Let’s go back to the metaphor of the hymn. “I love thy rocks and rills,” those stones and streams that speak of the nobility of nature as an image of God’s creative imagination. And then let’s borrow the gospel metaphor of the rocks on which the church is built. Rocks of steadfastness, solid anchors of faith. Rocks around which the healing, transforming streams of living water flow all around us. This metaphor even allow us to stay where we’re kind of comfortable, as (though I dislike this phrase) the frozen chosen who are faithful, committed, but generally pretty quiet and unlikely to rock the boat. We’re good for ballast, and that’s important, but it’s not enough.

Francis Smith may have accidentally suggested that we instead take the prophetic route when he wrote “let mortal tongues awake, let all that breathe partake, let rocks their silence break, the sound prolong.”

Let all that breathe partake in the God-given nobility that is our birthright. For all you who have sacrificed and served this country, in whatever capacity, I deeply believe that this is why you did so. And I thank you for creating this place. I thank you for the freedom to worship without fear, to speak the truth when it needs to be said. And I thank you for the opportunity to now, as the steadfast rocks who have ballasted the steady ship of the church for so long, to now break our silence, to awaken our tongues, and complete the work of reconciliation begun years ago, and for which so many brave souls have sacrificed.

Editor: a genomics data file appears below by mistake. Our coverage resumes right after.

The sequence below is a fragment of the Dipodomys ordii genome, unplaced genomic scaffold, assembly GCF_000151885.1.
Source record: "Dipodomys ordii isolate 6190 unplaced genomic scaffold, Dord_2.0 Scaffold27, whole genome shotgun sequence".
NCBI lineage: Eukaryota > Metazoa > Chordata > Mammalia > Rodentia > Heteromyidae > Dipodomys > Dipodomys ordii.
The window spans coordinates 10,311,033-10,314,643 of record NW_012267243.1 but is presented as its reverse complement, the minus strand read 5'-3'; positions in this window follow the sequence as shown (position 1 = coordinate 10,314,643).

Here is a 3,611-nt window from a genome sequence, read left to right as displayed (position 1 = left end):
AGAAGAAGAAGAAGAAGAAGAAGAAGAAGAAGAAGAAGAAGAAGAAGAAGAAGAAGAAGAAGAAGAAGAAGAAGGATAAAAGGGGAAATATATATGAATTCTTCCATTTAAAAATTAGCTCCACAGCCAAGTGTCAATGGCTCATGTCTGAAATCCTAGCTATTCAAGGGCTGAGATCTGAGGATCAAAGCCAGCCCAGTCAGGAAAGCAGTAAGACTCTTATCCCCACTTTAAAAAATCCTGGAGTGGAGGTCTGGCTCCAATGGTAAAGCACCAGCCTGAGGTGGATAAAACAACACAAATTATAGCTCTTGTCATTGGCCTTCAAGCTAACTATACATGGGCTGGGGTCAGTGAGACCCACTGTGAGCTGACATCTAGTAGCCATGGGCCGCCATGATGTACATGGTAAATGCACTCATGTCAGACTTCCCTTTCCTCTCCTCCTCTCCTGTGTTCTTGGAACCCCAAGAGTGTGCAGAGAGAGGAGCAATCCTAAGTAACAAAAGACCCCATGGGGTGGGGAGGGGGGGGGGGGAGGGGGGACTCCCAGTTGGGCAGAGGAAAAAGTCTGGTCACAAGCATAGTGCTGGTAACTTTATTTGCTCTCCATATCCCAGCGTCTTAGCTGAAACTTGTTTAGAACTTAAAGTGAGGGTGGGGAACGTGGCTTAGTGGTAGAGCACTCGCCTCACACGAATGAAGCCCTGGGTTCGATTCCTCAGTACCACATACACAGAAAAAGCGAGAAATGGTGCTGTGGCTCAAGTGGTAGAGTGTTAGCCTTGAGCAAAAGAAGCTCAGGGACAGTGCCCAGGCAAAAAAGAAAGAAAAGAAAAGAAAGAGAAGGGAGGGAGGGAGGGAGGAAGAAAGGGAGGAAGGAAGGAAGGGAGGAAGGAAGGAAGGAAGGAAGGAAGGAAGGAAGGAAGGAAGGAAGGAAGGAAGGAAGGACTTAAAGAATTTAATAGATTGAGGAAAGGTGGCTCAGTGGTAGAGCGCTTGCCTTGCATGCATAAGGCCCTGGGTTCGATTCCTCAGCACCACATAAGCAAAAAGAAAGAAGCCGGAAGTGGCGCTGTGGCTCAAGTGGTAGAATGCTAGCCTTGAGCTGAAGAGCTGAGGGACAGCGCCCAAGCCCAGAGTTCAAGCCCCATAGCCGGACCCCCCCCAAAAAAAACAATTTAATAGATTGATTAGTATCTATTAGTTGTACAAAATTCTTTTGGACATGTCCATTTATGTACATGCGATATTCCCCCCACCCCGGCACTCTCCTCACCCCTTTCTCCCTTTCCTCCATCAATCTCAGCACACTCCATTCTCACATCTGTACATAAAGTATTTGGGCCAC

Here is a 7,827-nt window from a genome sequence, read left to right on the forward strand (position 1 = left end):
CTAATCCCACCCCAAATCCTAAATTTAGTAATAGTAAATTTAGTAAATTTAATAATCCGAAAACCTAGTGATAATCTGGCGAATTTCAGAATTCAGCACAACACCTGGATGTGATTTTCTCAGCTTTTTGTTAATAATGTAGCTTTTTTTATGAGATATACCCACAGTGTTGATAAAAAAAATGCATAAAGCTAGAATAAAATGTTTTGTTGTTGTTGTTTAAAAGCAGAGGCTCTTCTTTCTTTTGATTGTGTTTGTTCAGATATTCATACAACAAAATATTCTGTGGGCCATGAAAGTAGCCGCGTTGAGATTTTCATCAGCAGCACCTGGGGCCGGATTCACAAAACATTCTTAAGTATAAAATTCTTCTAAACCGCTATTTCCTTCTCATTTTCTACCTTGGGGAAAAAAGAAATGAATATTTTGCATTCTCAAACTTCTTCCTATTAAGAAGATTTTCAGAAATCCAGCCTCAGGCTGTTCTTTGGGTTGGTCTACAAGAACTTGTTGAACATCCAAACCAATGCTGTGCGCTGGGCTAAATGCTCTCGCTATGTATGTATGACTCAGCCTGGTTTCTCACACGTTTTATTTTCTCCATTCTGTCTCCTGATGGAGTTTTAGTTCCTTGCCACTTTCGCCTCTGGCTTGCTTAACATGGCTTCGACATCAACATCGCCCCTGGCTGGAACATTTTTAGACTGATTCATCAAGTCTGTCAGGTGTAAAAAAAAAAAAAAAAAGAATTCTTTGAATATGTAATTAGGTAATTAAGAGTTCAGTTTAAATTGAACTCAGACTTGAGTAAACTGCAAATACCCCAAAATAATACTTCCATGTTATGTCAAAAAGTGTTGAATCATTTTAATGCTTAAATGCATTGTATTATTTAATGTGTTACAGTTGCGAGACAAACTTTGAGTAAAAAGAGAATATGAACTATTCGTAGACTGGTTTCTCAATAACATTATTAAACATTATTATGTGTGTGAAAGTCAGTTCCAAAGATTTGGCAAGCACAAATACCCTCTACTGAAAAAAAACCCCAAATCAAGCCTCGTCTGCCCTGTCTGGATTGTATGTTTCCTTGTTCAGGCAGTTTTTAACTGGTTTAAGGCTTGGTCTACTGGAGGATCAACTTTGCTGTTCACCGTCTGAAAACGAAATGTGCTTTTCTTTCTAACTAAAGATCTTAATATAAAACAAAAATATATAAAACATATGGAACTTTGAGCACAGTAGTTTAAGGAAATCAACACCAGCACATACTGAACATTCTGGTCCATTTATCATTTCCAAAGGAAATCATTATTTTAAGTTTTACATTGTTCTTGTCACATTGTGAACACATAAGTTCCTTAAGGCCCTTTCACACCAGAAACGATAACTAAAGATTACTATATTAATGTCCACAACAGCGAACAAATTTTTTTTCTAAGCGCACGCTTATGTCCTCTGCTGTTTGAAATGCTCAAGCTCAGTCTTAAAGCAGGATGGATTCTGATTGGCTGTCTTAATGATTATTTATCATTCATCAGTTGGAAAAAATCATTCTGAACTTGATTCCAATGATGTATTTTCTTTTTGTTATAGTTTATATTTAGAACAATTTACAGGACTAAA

The Rev. Bernard J. Owens

Mark 6:1-13

St. Andrew’s Episcopal Church, July 5, 2015

[i] Hymn 717, My Country ‘Tis of Thee, Words by Samuel Francis Smith (1808-1895)

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About bernardowens

I am an Episcopal priest who serves St. Andrew's Church in Greensboro, North Carolina.
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One Response to Let Rocks Their Silence Break

  1. Jim Prevatt says:

    Excellent sermon, B J. +Chip phoned me too and like you I found the meeting very worthwhile.